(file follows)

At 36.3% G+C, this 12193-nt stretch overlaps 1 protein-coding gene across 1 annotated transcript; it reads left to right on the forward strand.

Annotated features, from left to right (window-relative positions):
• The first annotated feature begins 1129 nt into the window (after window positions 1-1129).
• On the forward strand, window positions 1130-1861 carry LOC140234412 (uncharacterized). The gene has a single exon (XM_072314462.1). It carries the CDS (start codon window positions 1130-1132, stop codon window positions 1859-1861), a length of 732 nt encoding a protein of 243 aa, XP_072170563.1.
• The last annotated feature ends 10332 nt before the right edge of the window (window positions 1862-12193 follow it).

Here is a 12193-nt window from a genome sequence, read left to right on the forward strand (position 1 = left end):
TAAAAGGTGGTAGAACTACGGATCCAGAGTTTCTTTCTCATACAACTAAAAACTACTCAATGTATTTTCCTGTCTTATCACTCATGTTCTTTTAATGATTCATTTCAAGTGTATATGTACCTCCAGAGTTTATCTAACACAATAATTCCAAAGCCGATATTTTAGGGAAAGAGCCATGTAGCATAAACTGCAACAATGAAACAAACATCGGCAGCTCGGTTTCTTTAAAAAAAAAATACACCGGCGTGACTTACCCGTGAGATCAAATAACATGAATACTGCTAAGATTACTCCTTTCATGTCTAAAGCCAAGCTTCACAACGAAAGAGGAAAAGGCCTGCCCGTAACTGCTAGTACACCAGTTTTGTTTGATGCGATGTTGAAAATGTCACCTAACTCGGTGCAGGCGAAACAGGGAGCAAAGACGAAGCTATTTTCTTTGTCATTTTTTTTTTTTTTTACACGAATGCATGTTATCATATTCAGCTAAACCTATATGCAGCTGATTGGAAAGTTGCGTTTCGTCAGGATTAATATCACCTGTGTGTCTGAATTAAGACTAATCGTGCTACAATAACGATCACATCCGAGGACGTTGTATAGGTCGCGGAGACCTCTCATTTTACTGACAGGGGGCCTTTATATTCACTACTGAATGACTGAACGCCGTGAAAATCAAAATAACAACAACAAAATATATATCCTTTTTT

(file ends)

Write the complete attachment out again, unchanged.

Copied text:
At 36.3% G+C, this 12193-nt stretch overlaps 1 protein-coding gene across 1 annotated transcript; it reads left to right on the forward strand.

Annotated features, from left to right (window-relative positions):
• The first annotated feature begins 1129 nt into the window (after window positions 1-1129).
• On the forward strand, window positions 1130-1861 carry LOC140234412 (uncharacterized). The gene has a single exon (XM_072314462.1). It carries the CDS (start codon window positions 1130-1132, stop codon window positions 1859-1861), a length of 732 nt encoding a protein of 243 aa, XP_072170563.1.
• The last annotated feature ends 10332 nt before the right edge of the window (window positions 1862-12193 follow it).

Here is a 12193-nt window from a genome sequence, read left to right on the forward strand (position 1 = left end):
TAAAAGGTGGTAGAACTACGGATCCAGAGTTTCTTTCTCATACAACTAAAAACTACTCAATGTATTTTCCTGTCTTATCACTCATGTTCTTTTAATGATTCATTTCAAGTGTATATGTACCTCCAGAGTTTATCTAACACAATAATTCCAAAGCCGATATTTTAGGGAAAGAGCCATGTAGCATAAACTGCAACAATGAAACAAACATCGGCAGCTCGGTTTCTTTAAAAAAAAAATACACCGGCGTGACTTACCCGTGAGATCAAATAACATGAATACTGCTAAGATTACTCCTTTCATGTCTAAAGCCAAGCTTCACAACGAAAGAGGAAAAGGCCTGCCCGTAACTGCTAGTACACCAGTTTTGTTTGATGCGATGTTGAAAATGTCACCTAACTCGGTGCAGGCGAAACAGGGAGCAAAGACGAAGCTATTTTCTTTGTCATTTTTTTTTTTTTTTACACGAATGCATGTTATCATATTCAGCTAAACCTATATGCAGCTGATTGGAAAGTTGCGTTTCGTCAGGATTAATATCACCTGTGTGTCTGAATTAAGACTAATCGTGCTACAATAACGATCACATCCGAGGACGTTGTATAGGTCGCGGAGACCTCTCATTTTACTGACAGGGGGCCTTTATATTCACTACTGAATGACTGAACGCCGTGAAAATCAAAATAACAACAACAAAATATATATCCTTTTTT